Hero Redefined

Please join me each week to read about experiences, observations, and thoughts related to the upcoming project launch (March 2019). If you’re so inclined, I’d appreciate your likes, comments, and shares to help get the word out! Thanks for your time, and here’s looking forward to the next step! Nigel

This week’s blog post is dedicated to Stan Lee, who passed away last week.

Decades before Marvel Comics turned their properties into excellent films, and a seemingly unlimited money-making machine, I was an avid comic-book reader.

I purposely avoid the word ‘collector’, as it was never about that for me. I didn’t keep them in pristine condition (more’s the pity, given what they might be worth now). I was only interested in the content…the stories, the characters, and the heroism.

As I’ve been able to look back and reflect, I’ve come to realize that nothing…not my family, not being brought up in a religion, nothing…has impacted my perspectives, beliefs, and actions more than comic books. And no one individual within the comic book world is more responsible for who I am today than Stan Lee.

Here are three of the more important Personal and Professional lessons I learned from comic books and Stan Lee.

Binary vs. Spectrum

Comic books revealed a world of characters who were not simply ‘good’ or ‘evil’. While it was true that some characters were closer to one or the other extreme of the spectrum, many fell somewhere toward the middle. Rather than being 100% one thing or the other, characters were often conflicted; they struggled with difficult moral questions. Some of the most interesting stories and sequences involved heroes working together, even though they had very different approaches to fighting crime (for example, The Punisher having no compunction about killing, while Daredevil doing his best to avoid taking life).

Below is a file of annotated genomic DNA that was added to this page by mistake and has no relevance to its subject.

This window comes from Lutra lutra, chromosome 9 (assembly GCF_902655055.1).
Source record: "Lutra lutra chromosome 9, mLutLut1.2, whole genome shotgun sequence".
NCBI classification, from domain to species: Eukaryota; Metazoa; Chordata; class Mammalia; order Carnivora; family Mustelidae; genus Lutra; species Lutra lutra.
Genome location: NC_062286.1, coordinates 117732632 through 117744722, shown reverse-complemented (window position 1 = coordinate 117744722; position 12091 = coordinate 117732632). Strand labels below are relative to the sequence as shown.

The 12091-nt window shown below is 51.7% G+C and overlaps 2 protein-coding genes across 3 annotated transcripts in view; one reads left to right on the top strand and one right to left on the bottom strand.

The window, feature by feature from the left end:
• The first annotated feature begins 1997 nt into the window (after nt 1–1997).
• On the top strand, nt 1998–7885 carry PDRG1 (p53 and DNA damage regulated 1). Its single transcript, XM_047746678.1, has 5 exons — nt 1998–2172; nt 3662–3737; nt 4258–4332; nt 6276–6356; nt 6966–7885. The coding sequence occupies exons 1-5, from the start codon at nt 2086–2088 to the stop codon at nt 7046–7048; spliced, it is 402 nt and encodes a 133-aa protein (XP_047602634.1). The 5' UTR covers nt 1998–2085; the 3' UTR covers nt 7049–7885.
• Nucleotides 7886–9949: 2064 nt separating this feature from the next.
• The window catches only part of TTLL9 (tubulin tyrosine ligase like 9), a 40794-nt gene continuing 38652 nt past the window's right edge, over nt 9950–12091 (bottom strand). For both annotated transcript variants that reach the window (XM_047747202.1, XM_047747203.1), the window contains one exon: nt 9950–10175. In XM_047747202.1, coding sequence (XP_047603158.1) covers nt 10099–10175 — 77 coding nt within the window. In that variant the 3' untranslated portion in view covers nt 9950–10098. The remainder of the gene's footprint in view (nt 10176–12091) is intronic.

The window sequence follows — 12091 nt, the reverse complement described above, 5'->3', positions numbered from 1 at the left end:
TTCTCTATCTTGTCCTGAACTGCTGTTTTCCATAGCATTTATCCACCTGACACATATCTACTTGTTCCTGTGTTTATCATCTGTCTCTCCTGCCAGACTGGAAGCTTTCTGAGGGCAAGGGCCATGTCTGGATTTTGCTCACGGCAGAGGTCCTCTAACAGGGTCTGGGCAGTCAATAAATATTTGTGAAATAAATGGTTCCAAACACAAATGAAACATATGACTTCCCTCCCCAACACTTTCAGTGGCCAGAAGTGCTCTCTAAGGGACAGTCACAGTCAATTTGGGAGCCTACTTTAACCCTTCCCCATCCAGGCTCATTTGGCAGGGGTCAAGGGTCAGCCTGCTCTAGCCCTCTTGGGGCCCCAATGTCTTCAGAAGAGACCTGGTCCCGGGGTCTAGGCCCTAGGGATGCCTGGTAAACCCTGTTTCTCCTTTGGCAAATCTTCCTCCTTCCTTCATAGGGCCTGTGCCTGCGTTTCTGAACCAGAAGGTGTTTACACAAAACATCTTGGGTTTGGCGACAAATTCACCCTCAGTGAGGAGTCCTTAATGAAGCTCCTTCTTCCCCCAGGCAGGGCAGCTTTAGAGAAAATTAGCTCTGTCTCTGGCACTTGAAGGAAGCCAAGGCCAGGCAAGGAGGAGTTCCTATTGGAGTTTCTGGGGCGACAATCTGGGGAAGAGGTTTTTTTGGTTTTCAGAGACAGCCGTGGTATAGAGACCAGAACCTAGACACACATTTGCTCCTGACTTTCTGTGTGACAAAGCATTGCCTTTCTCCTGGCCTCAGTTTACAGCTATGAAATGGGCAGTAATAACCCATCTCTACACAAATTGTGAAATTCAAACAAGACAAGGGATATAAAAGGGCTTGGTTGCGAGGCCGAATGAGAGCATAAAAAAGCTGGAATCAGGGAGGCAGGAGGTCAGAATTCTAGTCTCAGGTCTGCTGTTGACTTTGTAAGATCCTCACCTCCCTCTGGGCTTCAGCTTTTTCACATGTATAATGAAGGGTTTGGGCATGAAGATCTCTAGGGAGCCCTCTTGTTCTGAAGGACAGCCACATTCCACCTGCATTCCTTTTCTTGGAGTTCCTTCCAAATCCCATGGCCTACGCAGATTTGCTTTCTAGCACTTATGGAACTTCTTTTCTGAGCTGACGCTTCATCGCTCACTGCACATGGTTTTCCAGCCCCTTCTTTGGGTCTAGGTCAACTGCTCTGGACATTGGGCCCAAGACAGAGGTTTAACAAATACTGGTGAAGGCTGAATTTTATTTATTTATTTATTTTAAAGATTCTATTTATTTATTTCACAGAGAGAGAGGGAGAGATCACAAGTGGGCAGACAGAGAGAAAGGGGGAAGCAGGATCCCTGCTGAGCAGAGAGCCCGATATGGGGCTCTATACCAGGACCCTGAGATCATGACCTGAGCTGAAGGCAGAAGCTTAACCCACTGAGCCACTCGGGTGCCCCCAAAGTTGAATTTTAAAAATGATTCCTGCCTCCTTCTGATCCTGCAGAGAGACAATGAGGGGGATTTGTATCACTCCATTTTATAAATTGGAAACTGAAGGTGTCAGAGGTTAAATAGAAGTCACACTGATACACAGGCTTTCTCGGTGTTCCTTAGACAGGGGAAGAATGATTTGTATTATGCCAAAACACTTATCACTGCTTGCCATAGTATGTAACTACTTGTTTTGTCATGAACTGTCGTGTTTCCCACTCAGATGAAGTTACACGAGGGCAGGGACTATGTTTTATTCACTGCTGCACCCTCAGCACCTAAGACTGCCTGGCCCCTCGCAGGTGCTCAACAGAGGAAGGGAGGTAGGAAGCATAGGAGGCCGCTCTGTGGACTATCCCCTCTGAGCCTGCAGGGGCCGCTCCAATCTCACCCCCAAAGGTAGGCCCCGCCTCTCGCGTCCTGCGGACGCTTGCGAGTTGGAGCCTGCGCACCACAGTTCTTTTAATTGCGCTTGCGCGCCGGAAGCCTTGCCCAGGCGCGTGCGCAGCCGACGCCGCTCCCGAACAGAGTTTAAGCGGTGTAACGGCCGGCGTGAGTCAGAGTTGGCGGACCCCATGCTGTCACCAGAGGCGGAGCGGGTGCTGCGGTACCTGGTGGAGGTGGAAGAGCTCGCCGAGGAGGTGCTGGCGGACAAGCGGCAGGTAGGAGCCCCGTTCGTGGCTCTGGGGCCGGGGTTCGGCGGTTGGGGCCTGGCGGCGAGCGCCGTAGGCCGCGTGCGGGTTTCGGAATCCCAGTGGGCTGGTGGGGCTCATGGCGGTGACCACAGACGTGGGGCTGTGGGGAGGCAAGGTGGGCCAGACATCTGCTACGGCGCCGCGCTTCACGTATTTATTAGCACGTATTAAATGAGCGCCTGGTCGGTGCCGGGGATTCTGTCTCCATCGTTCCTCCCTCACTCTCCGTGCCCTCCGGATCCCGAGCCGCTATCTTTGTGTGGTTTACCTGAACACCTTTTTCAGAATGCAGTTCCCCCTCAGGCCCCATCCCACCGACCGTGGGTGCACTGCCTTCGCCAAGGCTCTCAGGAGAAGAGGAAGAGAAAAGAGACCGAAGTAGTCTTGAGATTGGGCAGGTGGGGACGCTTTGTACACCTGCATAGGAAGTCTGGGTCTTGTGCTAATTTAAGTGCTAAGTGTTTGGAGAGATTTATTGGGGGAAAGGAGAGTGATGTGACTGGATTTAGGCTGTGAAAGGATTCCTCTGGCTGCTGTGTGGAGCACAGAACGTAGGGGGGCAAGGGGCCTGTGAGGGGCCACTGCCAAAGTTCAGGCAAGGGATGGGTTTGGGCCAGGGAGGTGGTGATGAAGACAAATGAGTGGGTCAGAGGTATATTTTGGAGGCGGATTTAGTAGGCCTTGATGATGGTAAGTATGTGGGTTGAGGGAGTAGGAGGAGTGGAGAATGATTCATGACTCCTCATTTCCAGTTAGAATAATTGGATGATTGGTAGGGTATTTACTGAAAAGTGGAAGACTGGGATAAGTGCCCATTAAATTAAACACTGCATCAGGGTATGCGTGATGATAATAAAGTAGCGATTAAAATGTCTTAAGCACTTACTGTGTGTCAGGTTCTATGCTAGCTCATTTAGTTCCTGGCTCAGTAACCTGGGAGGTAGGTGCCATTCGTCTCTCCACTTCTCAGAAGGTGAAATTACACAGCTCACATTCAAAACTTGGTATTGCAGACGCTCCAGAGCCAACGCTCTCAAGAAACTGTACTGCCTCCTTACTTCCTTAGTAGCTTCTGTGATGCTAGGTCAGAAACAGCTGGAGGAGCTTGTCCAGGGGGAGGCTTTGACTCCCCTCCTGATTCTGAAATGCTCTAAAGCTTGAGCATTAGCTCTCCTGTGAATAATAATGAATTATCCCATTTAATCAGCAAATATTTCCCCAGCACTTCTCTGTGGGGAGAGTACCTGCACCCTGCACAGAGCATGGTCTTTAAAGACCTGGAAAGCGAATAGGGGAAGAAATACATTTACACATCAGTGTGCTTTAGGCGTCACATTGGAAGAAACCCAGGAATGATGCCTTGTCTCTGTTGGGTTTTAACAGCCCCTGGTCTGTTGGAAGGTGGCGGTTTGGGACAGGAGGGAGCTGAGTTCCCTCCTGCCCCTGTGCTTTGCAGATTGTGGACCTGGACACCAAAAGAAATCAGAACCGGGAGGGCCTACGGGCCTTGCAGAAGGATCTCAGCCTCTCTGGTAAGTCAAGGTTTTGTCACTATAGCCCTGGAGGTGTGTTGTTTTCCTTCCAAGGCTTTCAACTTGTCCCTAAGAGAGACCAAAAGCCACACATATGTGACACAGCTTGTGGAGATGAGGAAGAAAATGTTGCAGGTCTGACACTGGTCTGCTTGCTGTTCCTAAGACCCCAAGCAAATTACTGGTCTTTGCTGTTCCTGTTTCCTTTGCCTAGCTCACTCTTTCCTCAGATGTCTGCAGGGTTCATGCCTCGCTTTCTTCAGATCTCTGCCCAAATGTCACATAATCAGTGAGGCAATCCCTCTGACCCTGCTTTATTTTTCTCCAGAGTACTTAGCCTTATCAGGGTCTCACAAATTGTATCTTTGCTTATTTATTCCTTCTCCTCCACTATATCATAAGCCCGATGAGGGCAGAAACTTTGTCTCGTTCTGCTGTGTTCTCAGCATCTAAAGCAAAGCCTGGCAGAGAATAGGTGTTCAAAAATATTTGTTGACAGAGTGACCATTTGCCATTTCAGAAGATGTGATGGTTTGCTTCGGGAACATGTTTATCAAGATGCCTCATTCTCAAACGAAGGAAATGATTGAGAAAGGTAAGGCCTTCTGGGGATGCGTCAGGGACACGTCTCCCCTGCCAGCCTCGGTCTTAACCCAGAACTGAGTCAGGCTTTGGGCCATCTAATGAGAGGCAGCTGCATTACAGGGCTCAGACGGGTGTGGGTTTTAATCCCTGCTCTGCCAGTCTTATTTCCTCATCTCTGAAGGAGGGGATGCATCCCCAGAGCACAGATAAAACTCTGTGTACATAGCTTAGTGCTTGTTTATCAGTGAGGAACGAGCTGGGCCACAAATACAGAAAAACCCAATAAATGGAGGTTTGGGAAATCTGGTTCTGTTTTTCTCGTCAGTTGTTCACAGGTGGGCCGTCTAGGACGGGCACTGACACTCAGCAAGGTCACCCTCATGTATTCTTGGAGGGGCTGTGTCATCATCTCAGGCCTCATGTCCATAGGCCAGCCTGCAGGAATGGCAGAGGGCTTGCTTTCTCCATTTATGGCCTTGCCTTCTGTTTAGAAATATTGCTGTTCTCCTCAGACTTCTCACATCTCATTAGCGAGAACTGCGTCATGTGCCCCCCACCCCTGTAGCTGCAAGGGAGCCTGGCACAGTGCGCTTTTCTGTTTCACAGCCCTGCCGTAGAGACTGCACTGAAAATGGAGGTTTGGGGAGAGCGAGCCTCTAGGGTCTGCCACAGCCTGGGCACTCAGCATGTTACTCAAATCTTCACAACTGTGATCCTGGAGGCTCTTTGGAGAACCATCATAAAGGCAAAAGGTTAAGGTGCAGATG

This is a key principle in the real world, as people often tend to divide issues, solutions, and even themselves along tribal lines. Unfortunately, this often leads to going around in endless circles, and getting very little accomplished. While it would undoubtedly be very difficult to change this approach, the potential benefits suggest it would be worth giving it a shot.

History vs. Future

Not only were characters more complex than just ‘good’ and ‘evil’…they didn’t remain static. Over time, they often changed their positions on that spectrum. Sometimes, a ‘villain’ would try to change their ways and seek redemption…fighting against their nature, in order to become a better person. Other times a ‘hero’ would struggle, only to fall prey to their darker nature.

It’s important to understand that who we were doesn’t have to limit who we are today, and who we will be tomorrow. It’s healthy to periodically reflect on who we are, and be able to look at ourselves objectively and critically, and act accordingly if we go off-track.

Covering vs. Character

‘Identity Politics’ has become a bit of a hot topic lately. As with so many other aspects of life, my view has been shaped by what I read. Comic books had Female heroes, Black heroes, Asian heroes…heroes with various physical and emotional difficulties and challenges…outspoken and introverted heroes.

Speaking both professionally and personally, I’m not bothered about the colour of one’s skin, or gender, or age, or any one of a dozen other demographic criteria that can be used to divide rather than unite us. What matters most to me is the content of one’s character.

In the end, Stan Lee helped redefine what it means to be a hero.

True heroism is rising to the struggle every day, trying to be the best version of yourself that you can be, regardless of your past failures and your current fears.

A special thanks go out to all the Micro-Project applicants…the creativity, imagination, and positivity never ceases to amaze! Short-listed applicants will be contacted soon for an interview; the final decision will be announced in 2-3 weeks.

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